The Tragedy Paper - Elizabeth LaBan In the last few years, John Green has kind of become the king of contemporary “realistic” teen fiction. I mean, just look at the furor caused by The Fault In Our Stars. It’s so popular that anyone who dares post a negative review on this site is descended upon by hordes of angry fans who don’t get that someone else not liking something doesn’t have to invalidate your own enjoyment of it.

I love John Green as much as anyone else, but his books often contain many of the same young-adulty elements: a situation that takes parents out of the equation, a predictable social structure in which the nerdish main character falls for a beautiful, borderline manic-pixie It Girl whose It Guy boyfriend is a jerk who doesn't appreciate her, an adherence to traditions and rituals within the teenage community, and an underlying appreciation of academics (usually literature, but once it was math). He didn't invent these tropes, but I definitely associate them with his books.

The Tragedy Paper contains all of these elements, which is why I described the book to several of my friends as an introduction to John Green. And yet, it still feels like its own little beast.

The main character of this book is Tim Macbeth. He’s an albino and, because of that, he’s always been a little bit of an outcast. His parents are moving from Chicago to Italy, so he’s going to get a fresh start by spending the last semester of his senior year at The Irving School, a boarding school in New York whose motto is “Enter here and find a friend.” En route to the school, Tim is stranded at the airport hotel and meets Vanessa, also traveling to Irving. The two connect, but she’s got a boyfriend and Tim assumes that his albinism means he doesn’t have a chance.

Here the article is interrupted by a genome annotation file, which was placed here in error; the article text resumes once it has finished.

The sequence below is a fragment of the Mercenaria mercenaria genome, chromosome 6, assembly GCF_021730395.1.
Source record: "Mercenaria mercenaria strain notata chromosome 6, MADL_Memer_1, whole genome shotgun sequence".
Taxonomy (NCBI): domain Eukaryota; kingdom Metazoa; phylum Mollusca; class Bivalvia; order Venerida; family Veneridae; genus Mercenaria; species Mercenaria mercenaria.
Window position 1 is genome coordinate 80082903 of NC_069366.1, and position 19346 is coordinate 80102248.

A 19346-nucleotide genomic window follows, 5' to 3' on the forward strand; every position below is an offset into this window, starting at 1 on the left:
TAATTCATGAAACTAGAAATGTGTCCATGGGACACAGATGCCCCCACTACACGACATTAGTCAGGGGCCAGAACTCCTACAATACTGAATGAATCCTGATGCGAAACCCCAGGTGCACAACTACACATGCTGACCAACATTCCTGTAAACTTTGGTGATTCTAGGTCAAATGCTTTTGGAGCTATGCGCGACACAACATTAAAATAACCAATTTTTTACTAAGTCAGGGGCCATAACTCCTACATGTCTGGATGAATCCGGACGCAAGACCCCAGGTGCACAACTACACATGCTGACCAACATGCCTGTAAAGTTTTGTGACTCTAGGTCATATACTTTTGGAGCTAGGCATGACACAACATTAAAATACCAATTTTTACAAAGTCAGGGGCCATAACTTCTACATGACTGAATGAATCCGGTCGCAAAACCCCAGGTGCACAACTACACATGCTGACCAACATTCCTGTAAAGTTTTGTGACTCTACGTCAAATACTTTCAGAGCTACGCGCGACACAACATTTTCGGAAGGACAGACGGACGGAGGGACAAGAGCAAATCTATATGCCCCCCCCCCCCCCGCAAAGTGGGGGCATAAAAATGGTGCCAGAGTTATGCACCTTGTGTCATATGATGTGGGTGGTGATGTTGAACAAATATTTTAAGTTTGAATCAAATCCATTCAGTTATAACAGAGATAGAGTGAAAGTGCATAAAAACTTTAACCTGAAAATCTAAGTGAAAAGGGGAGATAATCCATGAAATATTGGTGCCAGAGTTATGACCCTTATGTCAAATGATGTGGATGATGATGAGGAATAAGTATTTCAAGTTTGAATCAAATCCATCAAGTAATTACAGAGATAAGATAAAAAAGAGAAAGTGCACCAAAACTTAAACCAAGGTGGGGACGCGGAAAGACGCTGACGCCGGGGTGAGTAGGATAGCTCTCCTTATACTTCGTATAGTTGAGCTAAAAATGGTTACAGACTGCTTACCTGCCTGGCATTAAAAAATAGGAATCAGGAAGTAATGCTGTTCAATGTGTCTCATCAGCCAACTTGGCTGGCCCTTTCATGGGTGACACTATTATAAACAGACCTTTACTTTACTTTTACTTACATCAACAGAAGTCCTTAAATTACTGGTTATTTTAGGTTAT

Once he’s at Irving, Tim learns about two important school traditions: the Tragedy Paper – a senior English thesis that’s pretty self-explanatory in theme – and the senior Game, which is basically a big blow out planned and executed by a group of “randomly chosen” students who just so happen to be the most popular kids: in this case, it’s Vanessa’s boyfriend, Patrick who is in charge, but because he’s the new kid, Tim is invited to help out.

The book is structured in a sort of roundabout way. It’s actually two stories, Tim’s being relayed to Duncan – an Irving student a year behind Tim – via a collection of CDs Tim burned and left behind in his dorm room as part of another school tradition – leaving a “treasure” for the junior who will inherit your room as a senior. Duncan becomes absorbed in Tim’s story as he struggles to complete his Tragedy Paper assignment and to navigate the scary world of liking a girl. This structure didn’t always work for me, because Duncan was a less interesting character and the asides about how he had to change the CD were awkward transitions. However, Duncan knows how the story is going to end before it even begins – he was present at the climactic event of the book, so Tim’s narration becomes more tensiony as we the reader aren’t sure what it’s building to.

Eh, Duncan’s a bit of a device but it wasn’t all together awful or cloying. It’s my only real complaint about the book, which is ultimately as smart and engaging as anything Green’s put out. And honestly, I was so nervous about where the story was headed that I don’t think my ass unclenched for the entire three days I was reading it.

Ass clenching is always a sign of a great book.